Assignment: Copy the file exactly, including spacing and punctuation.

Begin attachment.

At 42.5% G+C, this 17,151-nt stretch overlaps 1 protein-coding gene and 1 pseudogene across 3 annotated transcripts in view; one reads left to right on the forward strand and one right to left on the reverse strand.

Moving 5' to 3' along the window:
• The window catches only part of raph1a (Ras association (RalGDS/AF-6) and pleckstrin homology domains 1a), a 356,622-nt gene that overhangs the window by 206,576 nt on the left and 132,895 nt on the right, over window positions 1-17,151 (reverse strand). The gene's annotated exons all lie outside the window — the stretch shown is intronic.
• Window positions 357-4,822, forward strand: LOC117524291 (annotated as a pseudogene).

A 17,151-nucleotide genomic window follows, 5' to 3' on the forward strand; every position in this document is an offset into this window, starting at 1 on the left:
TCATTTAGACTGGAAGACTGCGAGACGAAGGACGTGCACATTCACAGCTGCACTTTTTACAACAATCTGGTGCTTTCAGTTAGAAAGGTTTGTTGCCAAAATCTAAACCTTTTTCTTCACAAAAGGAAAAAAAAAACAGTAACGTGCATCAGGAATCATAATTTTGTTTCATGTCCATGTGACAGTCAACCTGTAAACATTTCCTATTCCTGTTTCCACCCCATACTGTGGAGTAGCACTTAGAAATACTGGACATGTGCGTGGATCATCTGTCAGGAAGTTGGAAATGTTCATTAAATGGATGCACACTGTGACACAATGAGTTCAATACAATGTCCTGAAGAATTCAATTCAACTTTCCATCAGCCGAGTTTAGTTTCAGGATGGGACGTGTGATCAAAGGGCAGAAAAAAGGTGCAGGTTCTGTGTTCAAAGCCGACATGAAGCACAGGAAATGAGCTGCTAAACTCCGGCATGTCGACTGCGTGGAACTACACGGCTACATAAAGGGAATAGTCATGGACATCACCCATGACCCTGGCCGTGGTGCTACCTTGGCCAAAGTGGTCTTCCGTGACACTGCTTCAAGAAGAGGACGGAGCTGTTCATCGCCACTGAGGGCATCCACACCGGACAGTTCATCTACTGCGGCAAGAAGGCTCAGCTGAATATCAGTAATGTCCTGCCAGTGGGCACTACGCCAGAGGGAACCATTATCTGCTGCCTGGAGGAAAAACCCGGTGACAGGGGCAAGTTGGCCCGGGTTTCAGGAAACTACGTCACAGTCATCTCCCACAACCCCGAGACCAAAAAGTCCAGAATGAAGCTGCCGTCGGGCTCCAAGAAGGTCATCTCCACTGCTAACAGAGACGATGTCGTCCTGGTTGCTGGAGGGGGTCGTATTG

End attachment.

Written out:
At 42.5% G+C, this 17,151-nt stretch overlaps 1 protein-coding gene and 1 pseudogene across 3 annotated transcripts in view; one reads left to right on the forward strand and one right to left on the reverse strand.

Moving 5' to 3' along the window:
• The window catches only part of raph1a (Ras association (RalGDS/AF-6) and pleckstrin homology domains 1a), a 356,622-nt gene that overhangs the window by 206,576 nt on the left and 132,895 nt on the right, over window positions 1-17,151 (reverse strand). The gene's annotated exons all lie outside the window — the stretch shown is intronic.
• Window positions 357-4,822, forward strand: LOC117524291 (annotated as a pseudogene).

A 17,151-nucleotide genomic window follows, 5' to 3' on the forward strand; every position in this document is an offset into this window, starting at 1 on the left:
TCATTTAGACTGGAAGACTGCGAGACGAAGGACGTGCACATTCACAGCTGCACTTTTTACAACAATCTGGTGCTTTCAGTTAGAAAGGTTTGTTGCCAAAATCTAAACCTTTTTCTTCACAAAAGGAAAAAAAAAACAGTAACGTGCATCAGGAATCATAATTTTGTTTCATGTCCATGTGACAGTCAACCTGTAAACATTTCCTATTCCTGTTTCCACCCCATACTGTGGAGTAGCACTTAGAAATACTGGACATGTGCGTGGATCATCTGTCAGGAAGTTGGAAATGTTCATTAAATGGATGCACACTGTGACACAATGAGTTCAATACAATGTCCTGAAGAATTCAATTCAACTTTCCATCAGCCGAGTTTAGTTTCAGGATGGGACGTGTGATCAAAGGGCAGAAAAAAGGTGCAGGTTCTGTGTTCAAAGCCGACATGAAGCACAGGAAATGAGCTGCTAAACTCCGGCATGTCGACTGCGTGGAACTACACGGCTACATAAAGGGAATAGTCATGGACATCACCCATGACCCTGGCCGTGGTGCTACCTTGGCCAAAGTGGTCTTCCGTGACACTGCTTCAAGAAGAGGACGGAGCTGTTCATCGCCACTGAGGGCATCCACACCGGACAGTTCATCTACTGCGGCAAGAAGGCTCAGCTGAATATCAGTAATGTCCTGCCAGTGGGCACTACGCCAGAGGGAACCATTATCTGCTGCCTGGAGGAAAAACCCGGTGACAGGGGCAAGTTGGCCCGGGTTTCAGGAAACTACGTCACAGTCATCTCCCACAACCCCGAGACCAAAAAGTCCAGAATGAAGCTGCCGTCGGGCTCCAAGAAGGTCATCTCCACTGCTAACAGAGACGATGTCGTCCTGGTTGCTGGAGGGGGTCGTATTG